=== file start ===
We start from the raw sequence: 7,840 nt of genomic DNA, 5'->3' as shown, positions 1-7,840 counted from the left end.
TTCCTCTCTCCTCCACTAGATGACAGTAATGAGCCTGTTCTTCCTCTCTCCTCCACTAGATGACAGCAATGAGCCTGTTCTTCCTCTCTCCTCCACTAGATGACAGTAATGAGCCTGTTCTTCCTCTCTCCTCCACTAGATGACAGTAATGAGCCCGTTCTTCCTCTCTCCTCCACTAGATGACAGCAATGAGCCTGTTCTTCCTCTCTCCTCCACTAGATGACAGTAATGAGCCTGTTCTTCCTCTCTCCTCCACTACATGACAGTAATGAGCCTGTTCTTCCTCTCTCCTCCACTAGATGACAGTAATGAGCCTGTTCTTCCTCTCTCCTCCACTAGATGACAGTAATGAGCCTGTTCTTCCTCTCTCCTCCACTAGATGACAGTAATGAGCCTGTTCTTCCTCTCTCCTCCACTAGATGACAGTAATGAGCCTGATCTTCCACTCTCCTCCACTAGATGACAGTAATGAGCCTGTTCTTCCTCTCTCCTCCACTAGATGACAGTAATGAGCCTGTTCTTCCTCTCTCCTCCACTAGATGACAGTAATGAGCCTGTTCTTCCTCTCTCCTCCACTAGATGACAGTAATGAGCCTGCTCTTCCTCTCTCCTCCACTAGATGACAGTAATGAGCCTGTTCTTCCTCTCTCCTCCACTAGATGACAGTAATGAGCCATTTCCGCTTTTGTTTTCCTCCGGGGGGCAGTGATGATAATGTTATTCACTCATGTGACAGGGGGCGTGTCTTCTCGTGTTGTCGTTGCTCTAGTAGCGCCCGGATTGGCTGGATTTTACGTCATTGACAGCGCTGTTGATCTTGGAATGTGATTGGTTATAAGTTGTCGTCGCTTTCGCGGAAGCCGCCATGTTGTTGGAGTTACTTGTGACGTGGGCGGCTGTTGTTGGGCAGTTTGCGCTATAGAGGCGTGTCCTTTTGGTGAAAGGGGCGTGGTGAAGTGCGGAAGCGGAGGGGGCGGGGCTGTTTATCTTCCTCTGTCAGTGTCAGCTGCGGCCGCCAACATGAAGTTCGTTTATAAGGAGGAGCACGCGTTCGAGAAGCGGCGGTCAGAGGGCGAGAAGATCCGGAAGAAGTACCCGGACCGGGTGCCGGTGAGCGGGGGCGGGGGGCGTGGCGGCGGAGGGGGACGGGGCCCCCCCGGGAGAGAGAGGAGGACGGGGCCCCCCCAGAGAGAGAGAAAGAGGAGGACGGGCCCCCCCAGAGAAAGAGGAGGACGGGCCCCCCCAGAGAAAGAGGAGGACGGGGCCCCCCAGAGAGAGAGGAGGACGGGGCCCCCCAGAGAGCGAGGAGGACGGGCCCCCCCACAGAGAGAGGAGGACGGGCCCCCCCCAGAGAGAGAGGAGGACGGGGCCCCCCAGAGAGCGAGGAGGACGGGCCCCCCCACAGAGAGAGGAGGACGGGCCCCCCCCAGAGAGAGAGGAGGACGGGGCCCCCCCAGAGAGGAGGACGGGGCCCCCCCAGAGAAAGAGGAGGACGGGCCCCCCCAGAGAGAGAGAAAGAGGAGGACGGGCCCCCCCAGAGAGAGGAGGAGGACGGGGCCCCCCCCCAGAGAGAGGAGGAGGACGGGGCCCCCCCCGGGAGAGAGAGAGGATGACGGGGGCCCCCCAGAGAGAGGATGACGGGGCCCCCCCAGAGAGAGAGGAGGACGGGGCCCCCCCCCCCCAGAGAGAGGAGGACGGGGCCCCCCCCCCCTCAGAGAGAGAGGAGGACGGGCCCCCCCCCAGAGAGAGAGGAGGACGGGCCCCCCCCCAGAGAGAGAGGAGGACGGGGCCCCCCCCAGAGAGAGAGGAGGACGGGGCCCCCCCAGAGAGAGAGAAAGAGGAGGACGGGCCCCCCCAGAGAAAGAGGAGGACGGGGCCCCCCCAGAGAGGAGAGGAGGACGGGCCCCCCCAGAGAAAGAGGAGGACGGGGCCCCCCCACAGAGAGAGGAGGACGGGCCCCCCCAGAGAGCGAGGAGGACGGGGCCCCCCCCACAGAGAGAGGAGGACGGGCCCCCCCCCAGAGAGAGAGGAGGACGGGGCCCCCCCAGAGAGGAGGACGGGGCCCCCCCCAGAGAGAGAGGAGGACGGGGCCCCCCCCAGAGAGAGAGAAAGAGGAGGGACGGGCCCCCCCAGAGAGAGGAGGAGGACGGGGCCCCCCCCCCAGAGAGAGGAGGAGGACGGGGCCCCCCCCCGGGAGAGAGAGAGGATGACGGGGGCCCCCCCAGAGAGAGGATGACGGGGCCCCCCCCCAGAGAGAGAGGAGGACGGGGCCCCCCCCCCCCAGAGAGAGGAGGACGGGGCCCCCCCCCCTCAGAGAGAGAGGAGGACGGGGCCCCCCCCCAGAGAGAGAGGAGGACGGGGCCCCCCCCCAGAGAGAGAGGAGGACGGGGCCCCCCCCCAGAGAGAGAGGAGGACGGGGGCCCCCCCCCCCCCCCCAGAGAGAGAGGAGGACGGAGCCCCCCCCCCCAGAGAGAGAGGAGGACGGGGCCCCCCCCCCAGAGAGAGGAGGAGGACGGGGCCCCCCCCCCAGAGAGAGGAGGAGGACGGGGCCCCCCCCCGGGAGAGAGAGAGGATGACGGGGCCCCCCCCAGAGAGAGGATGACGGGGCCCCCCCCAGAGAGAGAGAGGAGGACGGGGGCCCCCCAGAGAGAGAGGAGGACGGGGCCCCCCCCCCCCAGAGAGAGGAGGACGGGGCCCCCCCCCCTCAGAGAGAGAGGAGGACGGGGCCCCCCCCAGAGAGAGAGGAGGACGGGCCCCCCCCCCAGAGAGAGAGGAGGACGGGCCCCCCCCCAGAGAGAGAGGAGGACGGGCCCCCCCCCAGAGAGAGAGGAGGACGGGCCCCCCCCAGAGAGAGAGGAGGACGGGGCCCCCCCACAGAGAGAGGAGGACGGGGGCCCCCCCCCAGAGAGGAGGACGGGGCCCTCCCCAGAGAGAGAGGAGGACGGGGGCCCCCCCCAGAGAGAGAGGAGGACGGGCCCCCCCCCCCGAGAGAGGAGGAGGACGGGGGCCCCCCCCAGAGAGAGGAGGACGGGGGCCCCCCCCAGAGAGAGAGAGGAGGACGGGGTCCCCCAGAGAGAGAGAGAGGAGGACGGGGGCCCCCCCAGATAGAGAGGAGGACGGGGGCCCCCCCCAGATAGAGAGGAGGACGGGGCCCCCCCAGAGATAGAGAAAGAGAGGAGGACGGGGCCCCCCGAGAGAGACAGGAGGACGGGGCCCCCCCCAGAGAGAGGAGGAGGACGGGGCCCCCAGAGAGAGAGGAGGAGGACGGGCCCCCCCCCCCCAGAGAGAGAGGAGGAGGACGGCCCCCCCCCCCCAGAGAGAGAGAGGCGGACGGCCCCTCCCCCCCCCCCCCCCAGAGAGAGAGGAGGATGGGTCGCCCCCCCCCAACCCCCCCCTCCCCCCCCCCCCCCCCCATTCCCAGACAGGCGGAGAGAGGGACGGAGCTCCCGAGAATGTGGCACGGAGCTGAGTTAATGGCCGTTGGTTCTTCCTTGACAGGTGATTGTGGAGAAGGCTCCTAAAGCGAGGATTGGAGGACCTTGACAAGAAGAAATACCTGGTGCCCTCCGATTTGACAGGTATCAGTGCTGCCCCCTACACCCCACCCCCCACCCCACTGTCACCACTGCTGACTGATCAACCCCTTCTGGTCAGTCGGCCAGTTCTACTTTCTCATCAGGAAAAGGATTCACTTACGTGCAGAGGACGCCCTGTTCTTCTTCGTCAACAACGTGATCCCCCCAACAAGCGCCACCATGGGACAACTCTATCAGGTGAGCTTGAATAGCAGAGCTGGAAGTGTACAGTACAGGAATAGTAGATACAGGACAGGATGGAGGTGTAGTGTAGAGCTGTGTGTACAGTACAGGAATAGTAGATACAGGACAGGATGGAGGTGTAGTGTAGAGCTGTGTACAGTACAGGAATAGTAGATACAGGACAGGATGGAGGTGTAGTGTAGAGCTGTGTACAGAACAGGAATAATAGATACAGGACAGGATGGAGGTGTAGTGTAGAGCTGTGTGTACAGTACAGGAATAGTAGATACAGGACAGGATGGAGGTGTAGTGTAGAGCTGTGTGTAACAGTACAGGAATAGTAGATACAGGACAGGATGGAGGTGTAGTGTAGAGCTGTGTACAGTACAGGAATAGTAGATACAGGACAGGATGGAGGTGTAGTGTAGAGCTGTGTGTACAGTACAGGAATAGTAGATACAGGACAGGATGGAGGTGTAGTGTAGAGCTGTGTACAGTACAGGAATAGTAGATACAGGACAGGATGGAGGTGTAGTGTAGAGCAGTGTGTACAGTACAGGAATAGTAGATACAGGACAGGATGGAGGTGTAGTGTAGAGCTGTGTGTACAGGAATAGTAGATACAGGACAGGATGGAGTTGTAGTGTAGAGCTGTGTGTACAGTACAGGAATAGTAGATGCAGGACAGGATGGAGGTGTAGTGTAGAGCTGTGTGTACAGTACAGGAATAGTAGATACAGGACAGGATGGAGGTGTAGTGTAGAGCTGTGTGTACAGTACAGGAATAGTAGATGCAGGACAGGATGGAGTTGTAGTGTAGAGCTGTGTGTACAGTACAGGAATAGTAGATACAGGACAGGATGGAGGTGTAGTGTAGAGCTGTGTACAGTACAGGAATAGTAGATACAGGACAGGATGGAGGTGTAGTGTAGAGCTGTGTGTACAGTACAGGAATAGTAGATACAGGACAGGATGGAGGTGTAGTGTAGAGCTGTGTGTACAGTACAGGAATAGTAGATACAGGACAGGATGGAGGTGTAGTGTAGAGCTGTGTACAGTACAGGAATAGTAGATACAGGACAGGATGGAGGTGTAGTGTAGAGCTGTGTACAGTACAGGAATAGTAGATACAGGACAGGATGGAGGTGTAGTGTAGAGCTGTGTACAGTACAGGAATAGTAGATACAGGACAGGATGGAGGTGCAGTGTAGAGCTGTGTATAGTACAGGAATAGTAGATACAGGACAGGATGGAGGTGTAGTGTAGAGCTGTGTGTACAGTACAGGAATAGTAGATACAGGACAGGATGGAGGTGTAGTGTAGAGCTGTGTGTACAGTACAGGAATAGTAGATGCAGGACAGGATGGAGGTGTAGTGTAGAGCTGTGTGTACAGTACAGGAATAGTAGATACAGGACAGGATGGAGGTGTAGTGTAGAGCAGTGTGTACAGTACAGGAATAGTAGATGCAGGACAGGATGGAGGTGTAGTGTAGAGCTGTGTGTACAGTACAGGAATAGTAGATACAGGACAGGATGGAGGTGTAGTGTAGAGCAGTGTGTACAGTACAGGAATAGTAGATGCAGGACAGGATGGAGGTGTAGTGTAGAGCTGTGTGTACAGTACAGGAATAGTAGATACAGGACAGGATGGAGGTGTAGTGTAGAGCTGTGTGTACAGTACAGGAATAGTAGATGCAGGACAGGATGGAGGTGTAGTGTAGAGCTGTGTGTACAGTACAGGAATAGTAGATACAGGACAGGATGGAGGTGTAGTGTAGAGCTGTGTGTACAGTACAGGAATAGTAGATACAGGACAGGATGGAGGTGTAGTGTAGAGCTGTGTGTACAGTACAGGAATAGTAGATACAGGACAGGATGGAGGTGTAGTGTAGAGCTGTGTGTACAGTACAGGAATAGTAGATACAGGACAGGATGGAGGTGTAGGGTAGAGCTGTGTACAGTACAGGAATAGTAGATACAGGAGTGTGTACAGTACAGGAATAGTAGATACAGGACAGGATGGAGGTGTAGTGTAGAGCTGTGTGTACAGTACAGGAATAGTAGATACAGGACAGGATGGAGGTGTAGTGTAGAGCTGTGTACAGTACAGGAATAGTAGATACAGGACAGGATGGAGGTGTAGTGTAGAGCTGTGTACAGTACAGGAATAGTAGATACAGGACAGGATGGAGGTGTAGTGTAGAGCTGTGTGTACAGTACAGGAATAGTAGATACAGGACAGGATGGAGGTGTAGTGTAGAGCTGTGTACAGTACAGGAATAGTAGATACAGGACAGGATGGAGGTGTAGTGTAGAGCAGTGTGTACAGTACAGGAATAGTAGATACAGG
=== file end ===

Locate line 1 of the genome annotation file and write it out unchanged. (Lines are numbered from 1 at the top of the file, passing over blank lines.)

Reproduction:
We start from the raw sequence: 7,840 nt of genomic DNA, 5'->3' as shown, positions 1-7,840 counted from the left end.